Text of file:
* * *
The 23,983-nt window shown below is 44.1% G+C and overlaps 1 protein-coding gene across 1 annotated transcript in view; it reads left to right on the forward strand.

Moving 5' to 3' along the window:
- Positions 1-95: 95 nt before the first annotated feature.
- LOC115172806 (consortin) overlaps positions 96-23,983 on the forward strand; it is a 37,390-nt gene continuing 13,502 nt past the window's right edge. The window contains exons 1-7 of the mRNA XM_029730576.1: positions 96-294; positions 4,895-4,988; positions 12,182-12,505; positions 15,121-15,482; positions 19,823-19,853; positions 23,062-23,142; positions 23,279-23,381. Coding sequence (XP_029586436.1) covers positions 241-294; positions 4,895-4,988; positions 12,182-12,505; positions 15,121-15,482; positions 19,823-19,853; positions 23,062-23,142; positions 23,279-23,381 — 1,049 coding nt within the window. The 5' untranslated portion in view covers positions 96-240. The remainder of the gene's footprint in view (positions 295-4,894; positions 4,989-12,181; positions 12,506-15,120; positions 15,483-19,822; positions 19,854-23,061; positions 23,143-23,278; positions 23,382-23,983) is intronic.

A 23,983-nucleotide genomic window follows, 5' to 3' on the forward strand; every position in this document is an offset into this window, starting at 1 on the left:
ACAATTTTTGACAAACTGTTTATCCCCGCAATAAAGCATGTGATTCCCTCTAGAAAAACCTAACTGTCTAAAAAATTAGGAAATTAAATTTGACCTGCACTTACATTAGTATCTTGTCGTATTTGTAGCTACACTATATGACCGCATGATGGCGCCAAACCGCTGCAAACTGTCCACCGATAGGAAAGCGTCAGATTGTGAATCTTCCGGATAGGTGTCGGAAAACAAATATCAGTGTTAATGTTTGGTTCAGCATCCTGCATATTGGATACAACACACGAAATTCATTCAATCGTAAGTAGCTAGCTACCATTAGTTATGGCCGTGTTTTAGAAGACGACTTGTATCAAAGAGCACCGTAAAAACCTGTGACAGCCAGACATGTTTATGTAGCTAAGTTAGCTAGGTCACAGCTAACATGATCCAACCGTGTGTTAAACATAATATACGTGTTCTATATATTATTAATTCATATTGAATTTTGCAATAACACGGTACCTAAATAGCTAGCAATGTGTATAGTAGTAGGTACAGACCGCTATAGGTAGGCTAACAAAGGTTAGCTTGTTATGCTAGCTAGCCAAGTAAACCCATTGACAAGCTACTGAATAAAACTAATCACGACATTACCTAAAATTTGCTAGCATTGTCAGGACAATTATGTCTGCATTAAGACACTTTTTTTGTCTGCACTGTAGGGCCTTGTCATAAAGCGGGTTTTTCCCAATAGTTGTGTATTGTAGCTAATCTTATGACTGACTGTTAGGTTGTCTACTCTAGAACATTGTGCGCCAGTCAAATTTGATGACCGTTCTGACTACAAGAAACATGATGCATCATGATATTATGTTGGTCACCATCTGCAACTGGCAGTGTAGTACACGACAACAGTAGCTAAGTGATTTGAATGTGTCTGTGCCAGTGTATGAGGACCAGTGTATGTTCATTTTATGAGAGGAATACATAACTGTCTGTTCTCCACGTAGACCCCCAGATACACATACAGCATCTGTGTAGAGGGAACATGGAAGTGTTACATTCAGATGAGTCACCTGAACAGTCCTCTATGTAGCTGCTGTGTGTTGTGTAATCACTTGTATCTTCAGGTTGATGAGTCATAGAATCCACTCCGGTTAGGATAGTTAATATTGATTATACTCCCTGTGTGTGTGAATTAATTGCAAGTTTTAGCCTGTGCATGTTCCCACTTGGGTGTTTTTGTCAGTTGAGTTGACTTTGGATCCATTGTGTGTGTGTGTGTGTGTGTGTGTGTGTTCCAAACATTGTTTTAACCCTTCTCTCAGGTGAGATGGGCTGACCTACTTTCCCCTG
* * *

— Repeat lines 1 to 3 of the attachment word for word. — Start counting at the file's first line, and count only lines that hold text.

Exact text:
The 23,983-nt window shown below is 44.1% G+C and overlaps 1 protein-coding gene across 1 annotated transcript in view; it reads left to right on the forward strand.

Moving 5' to 3' along the window:
- Positions 1-95: 95 nt before the first annotated feature.